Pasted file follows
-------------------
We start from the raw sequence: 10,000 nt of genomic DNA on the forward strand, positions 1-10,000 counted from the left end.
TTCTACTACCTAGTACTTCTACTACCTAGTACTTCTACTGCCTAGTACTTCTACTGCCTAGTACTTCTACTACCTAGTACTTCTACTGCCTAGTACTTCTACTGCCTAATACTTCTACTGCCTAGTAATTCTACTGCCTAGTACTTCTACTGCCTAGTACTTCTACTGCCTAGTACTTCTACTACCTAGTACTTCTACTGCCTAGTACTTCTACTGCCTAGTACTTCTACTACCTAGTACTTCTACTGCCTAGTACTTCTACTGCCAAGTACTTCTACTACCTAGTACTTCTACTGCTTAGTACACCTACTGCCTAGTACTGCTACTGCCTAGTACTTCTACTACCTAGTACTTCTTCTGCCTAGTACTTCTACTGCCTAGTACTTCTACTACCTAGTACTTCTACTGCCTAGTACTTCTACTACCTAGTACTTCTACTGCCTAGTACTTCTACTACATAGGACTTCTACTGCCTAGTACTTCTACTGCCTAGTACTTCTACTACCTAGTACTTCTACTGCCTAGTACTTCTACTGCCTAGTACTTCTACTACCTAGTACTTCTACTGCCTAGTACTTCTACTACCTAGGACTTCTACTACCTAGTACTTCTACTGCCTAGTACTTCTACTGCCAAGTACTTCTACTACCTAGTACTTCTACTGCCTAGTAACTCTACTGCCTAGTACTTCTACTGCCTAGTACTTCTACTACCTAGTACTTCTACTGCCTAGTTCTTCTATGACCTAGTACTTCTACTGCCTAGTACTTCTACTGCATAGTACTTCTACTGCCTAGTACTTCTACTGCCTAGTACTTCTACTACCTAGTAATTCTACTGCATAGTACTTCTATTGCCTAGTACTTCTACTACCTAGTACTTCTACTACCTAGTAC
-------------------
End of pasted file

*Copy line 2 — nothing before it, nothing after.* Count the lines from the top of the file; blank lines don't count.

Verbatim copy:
TTCTACTACCTAGTACTTCTACTACCTAGTACTTCTACTGCCTAGTACTTCTACTGCCTAGTACTTCTACTACCTAGTACTTCTACTGCCTAGTACTTCTACTGCCTAATACTTCTACTGCCTAGTAATTCTACTGCCTAGTACTTCTACTGCCTAGTACTTCTACTGCCTAGTACTTCTACTACCTAGTACTTCTACTGCCTAGTACTTCTACTGCCTAGTACTTCTACTACCTAGTACTTCTACTGCCTAGTACTTCTACTGCCAAGTACTTCTACTACCTAGTACTTCTACTGCTTAGTACACCTACTGCCTAGTACTGCTACTGCCTAGTACTTCTACTACCTAGTACTTCTTCTGCCTAGTACTTCTACTGCCTAGTACTTCTACTACCTAGTACTTCTACTGCCTAGTACTTCTACTACCTAGTACTTCTACTGCCTAGTACTTCTACTACATAGGACTTCTACTGCCTAGTACTTCTACTGCCTAGTACTTCTACTACCTAGTACTTCTACTGCCTAGTACTTCTACTGCCTAGTACTTCTACTACCTAGTACTTCTACTGCCTAGTACTTCTACTACCTAGGACTTCTACTACCTAGTACTTCTACTGCCTAGTACTTCTACTGCCAAGTACTTCTACTACCTAGTACTTCTACTGCCTAGTAACTCTACTGCCTAGTACTTCTACTGCCTAGTACTTCTACTACCTAGTACTTCTACTGCCTAGTTCTTCTATGACCTAGTACTTCTACTGCCTAGTACTTCTACTGCATAGTACTTCTACTGCCTAGTACTTCTACTGCCTAGTACTTCTACTACCTAGTAATTCTACTGCATAGTACTTCTATTGCCTAGTACTTCTACTACCTAGTACTTCTACTACCTAGTAC